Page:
You are the editor of FundsForWriters.com. Tell us what this organization does for writers.
FundsforWriters is an online resource of grants, contests, markets, publishers and jobs for writers. While that sounds generic in nature, FFW has more of a motivational flavor to its message. We attempt to research each posting, keep information very current, and update weekly. A radio announcer once dubbed me “Freelance Hope.” That’s how FFW wants to be envisioned – as freelance hope for writers. Our nine years of existence says it all. Writers love FFW. And Writer’s Digest Magazine selected FundsforWriters.com as one of its 101 Best Web Sites for Writers for the last nine years running. I’m SO proud of that.
How long has FundsForWriters.com been in existence? What spurred you to create it?
A little over nine years. The anniversary is in March. I jumped back into writing in 1998 after decades of being stagnant in my personal writing development. I wrote book reviews online. Back then, the Internet was fairly new, and people wrote for the Web like they did magazines – long and detailed. A ladies’ writing group asked me to speak about writing for the Web. The conversation took a side road when they realized my day job involved grants and managing finances for the federal government. My writing advice turned to financial advice, and soon my e-mail inbox was inundated with questions. So I started a newsletter to answer questions better. It evolved to 1,000 readers in barely three months. I figured it was a niche worth developing, as a hobby. Now it’s a full-time job, a website, four newsletters, a dozen or more ebooks, and a paperback entitled THE SHY WRITER. It seems that writers aren’t comfortable talking money and how to earn a living. They’d much prefer talking writing mechanics. I’m not about to teach someone how to write, but I’ll assist them finding employment income.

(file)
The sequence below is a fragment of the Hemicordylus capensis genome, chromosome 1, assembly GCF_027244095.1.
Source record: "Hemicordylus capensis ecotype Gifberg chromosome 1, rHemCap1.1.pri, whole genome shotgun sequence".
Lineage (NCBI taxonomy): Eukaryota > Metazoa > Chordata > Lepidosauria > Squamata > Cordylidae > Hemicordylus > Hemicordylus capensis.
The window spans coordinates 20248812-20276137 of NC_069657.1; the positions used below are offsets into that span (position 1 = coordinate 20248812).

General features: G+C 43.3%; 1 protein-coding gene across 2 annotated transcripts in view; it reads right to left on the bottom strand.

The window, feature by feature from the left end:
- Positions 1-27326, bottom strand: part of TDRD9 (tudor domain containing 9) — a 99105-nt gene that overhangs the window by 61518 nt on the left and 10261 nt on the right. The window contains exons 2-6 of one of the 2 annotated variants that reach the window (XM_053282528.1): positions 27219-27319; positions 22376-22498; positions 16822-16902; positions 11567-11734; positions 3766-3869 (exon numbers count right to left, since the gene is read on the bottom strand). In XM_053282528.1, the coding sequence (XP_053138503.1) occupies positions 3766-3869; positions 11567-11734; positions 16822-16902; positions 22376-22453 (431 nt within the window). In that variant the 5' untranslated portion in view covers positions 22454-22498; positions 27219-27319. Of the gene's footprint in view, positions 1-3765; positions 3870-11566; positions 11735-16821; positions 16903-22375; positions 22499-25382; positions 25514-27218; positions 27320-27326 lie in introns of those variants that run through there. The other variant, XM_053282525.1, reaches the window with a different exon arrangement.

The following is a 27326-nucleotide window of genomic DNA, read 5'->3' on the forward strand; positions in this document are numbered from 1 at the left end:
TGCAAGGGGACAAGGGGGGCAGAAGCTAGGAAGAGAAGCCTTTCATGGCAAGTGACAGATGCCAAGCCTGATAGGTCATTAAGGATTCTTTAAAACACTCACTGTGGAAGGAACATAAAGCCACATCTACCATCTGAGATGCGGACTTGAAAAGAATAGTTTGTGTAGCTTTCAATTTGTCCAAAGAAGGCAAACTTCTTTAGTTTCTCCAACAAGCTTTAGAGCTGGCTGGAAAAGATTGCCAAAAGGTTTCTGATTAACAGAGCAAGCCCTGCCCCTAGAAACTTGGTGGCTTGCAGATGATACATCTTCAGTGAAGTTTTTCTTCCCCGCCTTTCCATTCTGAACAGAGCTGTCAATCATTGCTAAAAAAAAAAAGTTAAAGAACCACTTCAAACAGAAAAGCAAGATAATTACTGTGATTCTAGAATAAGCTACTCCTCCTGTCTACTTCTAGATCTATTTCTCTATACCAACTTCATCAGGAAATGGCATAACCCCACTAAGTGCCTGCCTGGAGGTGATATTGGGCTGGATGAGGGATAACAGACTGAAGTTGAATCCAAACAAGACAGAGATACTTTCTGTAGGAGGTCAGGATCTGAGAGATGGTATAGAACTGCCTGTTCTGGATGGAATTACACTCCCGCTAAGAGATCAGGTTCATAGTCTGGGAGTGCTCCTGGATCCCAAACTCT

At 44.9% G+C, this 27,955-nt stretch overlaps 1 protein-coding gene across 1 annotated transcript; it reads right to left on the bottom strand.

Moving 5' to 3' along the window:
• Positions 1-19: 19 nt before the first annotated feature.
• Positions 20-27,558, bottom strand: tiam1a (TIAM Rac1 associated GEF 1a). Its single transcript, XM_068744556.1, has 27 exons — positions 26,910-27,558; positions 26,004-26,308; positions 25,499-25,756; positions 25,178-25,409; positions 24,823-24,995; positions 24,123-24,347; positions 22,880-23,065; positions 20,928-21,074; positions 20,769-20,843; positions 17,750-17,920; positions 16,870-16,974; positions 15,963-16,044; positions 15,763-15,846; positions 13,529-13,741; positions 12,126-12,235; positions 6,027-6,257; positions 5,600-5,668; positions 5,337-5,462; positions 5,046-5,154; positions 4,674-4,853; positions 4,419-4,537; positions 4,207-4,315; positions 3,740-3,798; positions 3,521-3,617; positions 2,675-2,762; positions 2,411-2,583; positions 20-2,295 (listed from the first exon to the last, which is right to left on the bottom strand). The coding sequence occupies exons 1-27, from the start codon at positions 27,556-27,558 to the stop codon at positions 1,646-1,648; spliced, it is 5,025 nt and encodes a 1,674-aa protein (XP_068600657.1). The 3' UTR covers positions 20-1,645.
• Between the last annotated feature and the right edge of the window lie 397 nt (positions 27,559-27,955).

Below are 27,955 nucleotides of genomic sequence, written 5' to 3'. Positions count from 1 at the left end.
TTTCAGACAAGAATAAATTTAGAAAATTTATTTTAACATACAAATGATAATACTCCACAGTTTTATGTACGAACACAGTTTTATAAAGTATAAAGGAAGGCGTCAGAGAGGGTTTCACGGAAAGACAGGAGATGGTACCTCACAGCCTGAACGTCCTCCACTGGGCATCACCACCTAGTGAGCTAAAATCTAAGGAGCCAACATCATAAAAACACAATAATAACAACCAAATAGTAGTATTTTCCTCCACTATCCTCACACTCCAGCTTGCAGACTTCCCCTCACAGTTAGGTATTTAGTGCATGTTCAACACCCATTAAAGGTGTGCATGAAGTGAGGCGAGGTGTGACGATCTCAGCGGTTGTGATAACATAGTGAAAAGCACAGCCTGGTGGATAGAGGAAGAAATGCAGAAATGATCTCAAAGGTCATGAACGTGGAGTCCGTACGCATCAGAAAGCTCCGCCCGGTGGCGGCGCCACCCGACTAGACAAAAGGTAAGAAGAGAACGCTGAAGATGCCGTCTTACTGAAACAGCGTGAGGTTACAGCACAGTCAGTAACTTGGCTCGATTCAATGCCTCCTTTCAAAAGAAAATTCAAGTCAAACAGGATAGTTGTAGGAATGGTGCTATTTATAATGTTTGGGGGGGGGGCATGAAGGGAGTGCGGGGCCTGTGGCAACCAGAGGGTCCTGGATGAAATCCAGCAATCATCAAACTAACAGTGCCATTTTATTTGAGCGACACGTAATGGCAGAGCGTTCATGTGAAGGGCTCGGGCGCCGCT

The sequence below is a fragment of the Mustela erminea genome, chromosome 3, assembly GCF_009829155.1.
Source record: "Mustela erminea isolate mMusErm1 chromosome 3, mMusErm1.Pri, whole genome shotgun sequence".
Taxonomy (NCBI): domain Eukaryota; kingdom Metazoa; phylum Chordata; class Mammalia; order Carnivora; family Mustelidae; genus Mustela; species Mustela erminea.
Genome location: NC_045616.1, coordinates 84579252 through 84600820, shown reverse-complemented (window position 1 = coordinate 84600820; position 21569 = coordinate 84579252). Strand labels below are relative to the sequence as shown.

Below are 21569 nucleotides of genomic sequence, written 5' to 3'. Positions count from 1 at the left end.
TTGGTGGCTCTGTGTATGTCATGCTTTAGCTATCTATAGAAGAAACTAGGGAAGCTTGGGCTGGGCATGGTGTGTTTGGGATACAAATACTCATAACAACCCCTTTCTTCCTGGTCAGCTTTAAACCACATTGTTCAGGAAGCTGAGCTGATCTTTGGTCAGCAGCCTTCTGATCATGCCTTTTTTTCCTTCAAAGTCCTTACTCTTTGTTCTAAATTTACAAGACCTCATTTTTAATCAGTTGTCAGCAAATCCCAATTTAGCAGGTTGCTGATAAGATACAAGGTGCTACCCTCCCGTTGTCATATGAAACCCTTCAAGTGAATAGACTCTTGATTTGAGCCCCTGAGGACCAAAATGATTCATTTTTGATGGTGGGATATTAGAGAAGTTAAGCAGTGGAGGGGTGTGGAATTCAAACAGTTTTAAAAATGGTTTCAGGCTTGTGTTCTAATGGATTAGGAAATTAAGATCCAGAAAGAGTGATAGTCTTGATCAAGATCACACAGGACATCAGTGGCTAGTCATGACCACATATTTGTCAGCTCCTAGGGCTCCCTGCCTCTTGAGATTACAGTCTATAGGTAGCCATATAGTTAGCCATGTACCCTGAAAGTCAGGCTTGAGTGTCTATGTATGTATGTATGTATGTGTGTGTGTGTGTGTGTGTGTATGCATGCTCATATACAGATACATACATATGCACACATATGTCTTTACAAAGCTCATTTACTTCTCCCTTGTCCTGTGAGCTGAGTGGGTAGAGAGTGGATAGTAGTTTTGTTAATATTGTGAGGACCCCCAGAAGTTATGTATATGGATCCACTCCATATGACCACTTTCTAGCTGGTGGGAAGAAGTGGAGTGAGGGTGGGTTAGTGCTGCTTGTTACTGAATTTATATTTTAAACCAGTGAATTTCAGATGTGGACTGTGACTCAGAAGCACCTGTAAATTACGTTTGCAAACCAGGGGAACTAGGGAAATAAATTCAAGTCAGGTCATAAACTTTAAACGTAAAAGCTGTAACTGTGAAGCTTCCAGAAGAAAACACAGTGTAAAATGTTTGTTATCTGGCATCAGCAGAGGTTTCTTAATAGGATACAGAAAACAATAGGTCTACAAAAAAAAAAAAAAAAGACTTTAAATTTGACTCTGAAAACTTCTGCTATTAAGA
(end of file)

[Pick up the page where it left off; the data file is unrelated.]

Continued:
You are also a published writer. Tell us about The Shy Writer and where we can buy it.
The Shy Writer: An Introvert’s Guide to Writing Success is a strong message to inhibited writers. They do not have to convert to outspoken types to make sales. While the more extroverted individual has an edge in a room full of people, the introvert has strengths as well. I used this book to help shy writers make sales, deal with interviews, and face the public. I use many of these tools in my own writing environment. I’m not a public person, and I understand how harsh a world can be to a private person. And writers tend to be introverts. It helps make them better writers. You can purchase The Shy Writer at www.fundsforwriters.com/shywriter.htm
Your novel, Hog Tied: a Carolina Slade Mystery was recently selected as a finalist in the Daphne du Maurier contest for mystery/suspense novels. Tell us about that experience.